Supporting Ukraine

USF marriage and family therapy student provides mental health support to those directly impacted by the war in Ukraine.

By Alexandria Weishaar, School of Education Posted Tue, 05/17/2022 - 14:20

Thousands of miles from her homeland in Poland, and now a permanent resident of the U.S., Agata Baker MA '22 was in the final months of USF’s marriage and family therapy program when news of the Ukrainian refugee crisis in Poland began.

In her final semester, she was earning the required hours of counseling experience for graduation when her grandmother passed away. Baker took a flight to Poland for the funeral and saw firsthand that refugees desperately needed assistance for food, money, housing, and more. She quickly used her language skills and Polish connections to provide support. 

Roughly the size of California with a population of about 40 million people, Poland has already welcomed over two million refugees from Ukraine. It’s estimated that about one million of these refugees will stay in Poland permanently. Knowing that the need was great, Baker began to work directly with individuals impacted by the war in Ukraine. She supported a family member in successfully evacuating her mother from Ukraine. Through referrals made by friends in Poland, she made numerous phone calls to help individual Ukrainians get the practical support they needed most.

People in the U.S. and Poland learned that Baker was helping and wanted to join her efforts. Baker raised $20,000 and donated the funds to purchase 20 helmets and bullet-proof vests for Ukrainians. The remaining money helped Ukrainian refugees secure housing and food. 

Baker went on to partner with a group of American volunteer firefighters in San Diego, California. With her assistance, they were able to send three fire trucks and five tons of firefighting equipment to Ukraine. The firefighters traveled to Ukraine to teach firefighting techniques and strategies for recovering people from rubble. It was a diverse, remarkable effort that Baker was able to provide through her willingness, language skills, and connections.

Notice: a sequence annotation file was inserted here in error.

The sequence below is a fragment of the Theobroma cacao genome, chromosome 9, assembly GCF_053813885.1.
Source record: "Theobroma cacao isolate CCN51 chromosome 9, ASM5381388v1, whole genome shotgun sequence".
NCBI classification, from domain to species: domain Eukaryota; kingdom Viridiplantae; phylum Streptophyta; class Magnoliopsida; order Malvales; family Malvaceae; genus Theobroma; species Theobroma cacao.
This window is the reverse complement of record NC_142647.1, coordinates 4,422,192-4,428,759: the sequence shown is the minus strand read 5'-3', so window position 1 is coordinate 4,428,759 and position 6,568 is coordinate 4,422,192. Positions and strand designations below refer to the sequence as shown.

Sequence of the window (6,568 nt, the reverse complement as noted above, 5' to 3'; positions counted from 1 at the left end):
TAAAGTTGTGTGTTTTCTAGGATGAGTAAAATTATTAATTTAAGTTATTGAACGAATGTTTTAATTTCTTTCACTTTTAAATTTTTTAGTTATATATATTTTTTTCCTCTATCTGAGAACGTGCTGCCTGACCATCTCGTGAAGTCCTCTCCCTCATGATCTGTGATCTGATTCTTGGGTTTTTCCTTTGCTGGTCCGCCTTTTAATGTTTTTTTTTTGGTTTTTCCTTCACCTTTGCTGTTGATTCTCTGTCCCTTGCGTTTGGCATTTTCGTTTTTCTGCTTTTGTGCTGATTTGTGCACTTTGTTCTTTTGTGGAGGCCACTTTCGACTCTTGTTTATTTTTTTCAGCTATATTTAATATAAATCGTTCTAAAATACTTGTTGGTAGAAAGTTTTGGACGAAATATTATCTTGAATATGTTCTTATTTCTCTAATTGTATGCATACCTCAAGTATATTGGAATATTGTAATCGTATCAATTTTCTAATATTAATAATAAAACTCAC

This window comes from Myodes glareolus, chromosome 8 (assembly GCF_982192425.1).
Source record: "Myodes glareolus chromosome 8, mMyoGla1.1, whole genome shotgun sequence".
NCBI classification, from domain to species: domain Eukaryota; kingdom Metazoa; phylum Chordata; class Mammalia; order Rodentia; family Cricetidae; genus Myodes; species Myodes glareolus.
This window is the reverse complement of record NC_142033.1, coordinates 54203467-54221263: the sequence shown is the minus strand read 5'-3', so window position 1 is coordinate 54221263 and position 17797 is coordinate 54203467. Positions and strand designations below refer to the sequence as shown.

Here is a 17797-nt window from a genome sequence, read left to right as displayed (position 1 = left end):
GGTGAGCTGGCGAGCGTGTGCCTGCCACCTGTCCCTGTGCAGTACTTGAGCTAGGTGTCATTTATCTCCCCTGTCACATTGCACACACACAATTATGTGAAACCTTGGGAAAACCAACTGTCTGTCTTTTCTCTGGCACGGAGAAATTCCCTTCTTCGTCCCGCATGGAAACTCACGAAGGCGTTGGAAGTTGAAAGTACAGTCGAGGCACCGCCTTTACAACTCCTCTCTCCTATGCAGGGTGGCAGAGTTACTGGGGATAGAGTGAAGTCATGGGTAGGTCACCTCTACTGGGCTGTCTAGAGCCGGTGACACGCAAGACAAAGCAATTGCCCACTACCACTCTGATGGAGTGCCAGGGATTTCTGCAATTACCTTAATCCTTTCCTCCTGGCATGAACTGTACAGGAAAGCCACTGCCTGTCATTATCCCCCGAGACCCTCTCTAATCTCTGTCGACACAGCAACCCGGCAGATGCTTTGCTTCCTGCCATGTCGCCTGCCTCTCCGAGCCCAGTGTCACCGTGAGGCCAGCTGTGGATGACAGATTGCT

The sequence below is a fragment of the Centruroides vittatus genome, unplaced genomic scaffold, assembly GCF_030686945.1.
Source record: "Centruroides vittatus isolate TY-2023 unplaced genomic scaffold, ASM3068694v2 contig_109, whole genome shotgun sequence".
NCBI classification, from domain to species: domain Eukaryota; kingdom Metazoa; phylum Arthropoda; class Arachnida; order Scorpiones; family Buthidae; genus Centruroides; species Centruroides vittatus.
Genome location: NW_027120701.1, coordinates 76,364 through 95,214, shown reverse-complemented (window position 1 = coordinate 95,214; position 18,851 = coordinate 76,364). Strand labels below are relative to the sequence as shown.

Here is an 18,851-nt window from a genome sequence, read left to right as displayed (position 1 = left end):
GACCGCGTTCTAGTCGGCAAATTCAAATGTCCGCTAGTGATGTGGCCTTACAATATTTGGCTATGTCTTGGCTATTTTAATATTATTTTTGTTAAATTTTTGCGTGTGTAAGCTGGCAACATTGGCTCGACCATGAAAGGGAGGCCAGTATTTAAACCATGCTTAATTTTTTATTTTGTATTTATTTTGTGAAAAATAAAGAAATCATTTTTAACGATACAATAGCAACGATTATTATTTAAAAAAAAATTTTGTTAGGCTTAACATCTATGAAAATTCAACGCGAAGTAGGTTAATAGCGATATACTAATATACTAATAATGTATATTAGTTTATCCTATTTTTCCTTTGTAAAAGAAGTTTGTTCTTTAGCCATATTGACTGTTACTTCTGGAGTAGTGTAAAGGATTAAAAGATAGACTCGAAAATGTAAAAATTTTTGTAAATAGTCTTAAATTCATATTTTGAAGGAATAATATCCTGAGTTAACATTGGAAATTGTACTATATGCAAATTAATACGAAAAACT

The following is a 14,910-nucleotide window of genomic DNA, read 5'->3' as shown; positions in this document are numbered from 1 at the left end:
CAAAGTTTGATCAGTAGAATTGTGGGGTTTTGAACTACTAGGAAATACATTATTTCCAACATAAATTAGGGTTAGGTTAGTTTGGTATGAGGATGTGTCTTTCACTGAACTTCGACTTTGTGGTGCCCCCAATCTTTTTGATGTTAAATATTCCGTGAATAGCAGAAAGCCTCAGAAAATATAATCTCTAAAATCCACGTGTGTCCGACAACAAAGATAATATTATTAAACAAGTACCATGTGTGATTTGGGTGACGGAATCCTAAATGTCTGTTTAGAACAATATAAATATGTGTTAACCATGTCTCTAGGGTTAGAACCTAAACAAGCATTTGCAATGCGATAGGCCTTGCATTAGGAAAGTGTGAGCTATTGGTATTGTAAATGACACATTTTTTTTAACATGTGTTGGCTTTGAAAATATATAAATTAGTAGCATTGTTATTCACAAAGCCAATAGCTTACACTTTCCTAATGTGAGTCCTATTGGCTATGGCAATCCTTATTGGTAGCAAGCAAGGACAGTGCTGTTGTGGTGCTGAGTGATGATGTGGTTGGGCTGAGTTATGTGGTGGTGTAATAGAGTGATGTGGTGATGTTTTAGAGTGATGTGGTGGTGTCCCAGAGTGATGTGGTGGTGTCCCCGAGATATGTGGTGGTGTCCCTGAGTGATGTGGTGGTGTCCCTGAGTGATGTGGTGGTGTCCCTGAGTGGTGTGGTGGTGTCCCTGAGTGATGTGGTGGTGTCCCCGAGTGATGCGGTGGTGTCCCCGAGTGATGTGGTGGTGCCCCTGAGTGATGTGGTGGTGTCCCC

Baker sees the burnout and exhaustion of her friends in Poland as they strive to meet the overwhelming need of supporting refugees. She is eager to apply the training she received in USF’s marriage and family therapy program to further support the mental health needs of refugees and those supporting them. 

To this end, Baker is raising financial support for Ukrainian psychologists. She estimates that twelve hundred dollars a month would support a Ukrainian psychologist who could then provide counseling to refugees in Poland. Through her training as a therapist, she knows that mental health workers need to sustain themselves both physically and emotionally. To mitigate burnout and share counseling techniques, Baker hopes to establish a network for mental healthcare providers to meet and talk through their experiences. This model is informed by her time at USF. Baker and her classmates participated in USF courses that offered a needed space to process what they were learning at their traineeship sites.

Baker came of age at the time Poland joined the European Union (E.U). It changed her life and the lives of her generation. Now in the U.S., Baker has her life and heart in two countries. She wants to practice counseling in the U.S. while supporting mental health professionals in Poland. Thanks to her USF training, she has a clear vision of how to support mental health providers in her homeland and the skills to make it happen.